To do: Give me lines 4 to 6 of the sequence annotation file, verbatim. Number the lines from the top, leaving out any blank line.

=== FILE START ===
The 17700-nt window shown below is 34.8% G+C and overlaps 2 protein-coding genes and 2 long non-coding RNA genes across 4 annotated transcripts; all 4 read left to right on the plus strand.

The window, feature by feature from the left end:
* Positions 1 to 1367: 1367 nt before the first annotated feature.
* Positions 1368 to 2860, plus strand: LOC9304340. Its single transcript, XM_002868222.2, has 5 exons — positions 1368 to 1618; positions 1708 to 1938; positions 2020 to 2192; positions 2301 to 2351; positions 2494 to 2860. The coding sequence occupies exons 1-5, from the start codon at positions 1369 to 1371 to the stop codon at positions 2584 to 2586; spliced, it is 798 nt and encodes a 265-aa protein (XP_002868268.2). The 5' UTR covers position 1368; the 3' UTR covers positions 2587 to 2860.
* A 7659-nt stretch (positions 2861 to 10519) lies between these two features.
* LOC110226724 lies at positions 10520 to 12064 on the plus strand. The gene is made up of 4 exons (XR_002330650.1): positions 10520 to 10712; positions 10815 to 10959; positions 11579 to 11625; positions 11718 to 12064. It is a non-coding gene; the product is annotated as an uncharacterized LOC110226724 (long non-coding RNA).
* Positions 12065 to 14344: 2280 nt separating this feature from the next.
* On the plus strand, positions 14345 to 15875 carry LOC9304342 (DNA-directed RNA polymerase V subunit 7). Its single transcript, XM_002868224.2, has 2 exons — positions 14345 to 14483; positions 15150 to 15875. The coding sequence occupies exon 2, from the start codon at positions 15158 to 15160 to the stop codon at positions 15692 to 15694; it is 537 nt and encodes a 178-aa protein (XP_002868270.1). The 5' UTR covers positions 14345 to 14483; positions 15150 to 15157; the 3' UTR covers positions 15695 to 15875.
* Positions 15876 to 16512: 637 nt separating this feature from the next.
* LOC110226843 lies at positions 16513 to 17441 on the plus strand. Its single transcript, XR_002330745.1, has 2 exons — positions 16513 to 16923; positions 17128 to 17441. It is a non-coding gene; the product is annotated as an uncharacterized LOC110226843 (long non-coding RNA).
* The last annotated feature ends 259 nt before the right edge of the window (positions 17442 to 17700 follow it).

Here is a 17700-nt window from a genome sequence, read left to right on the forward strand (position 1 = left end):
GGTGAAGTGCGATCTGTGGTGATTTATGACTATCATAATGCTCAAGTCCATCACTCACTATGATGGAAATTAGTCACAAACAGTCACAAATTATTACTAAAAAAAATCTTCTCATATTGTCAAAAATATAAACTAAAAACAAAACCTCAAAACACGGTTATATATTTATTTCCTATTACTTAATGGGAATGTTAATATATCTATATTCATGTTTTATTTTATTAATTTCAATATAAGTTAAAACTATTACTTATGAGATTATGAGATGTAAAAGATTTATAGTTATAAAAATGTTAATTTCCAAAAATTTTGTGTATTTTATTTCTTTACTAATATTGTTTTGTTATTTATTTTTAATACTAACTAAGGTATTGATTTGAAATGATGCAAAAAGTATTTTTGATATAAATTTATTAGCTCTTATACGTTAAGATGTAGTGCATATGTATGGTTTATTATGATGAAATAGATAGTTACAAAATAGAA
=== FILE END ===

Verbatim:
* Positions 1368 to 2860, plus strand: LOC9304340. Its single transcript, XM_002868222.2, has 5 exons — positions 1368 to 1618; positions 1708 to 1938; positions 2020 to 2192; positions 2301 to 2351; positions 2494 to 2860. The coding sequence occupies exons 1-5, from the start codon at positions 1369 to 1371 to the stop codon at positions 2584 to 2586; spliced, it is 798 nt and encodes a 265-aa protein (XP_002868268.2). The 5' UTR covers position 1368; the 3' UTR covers positions 2587 to 2860.
* A 7659-nt stretch (positions 2861 to 10519) lies between these two features.
* LOC110226724 lies at positions 10520 to 12064 on the plus strand. The gene is made up of 4 exons (XR_002330650.1): positions 10520 to 10712; positions 10815 to 10959; positions 11579 to 11625; positions 11718 to 12064. It is a non-coding gene; the product is annotated as an uncharacterized LOC110226724 (long non-coding RNA).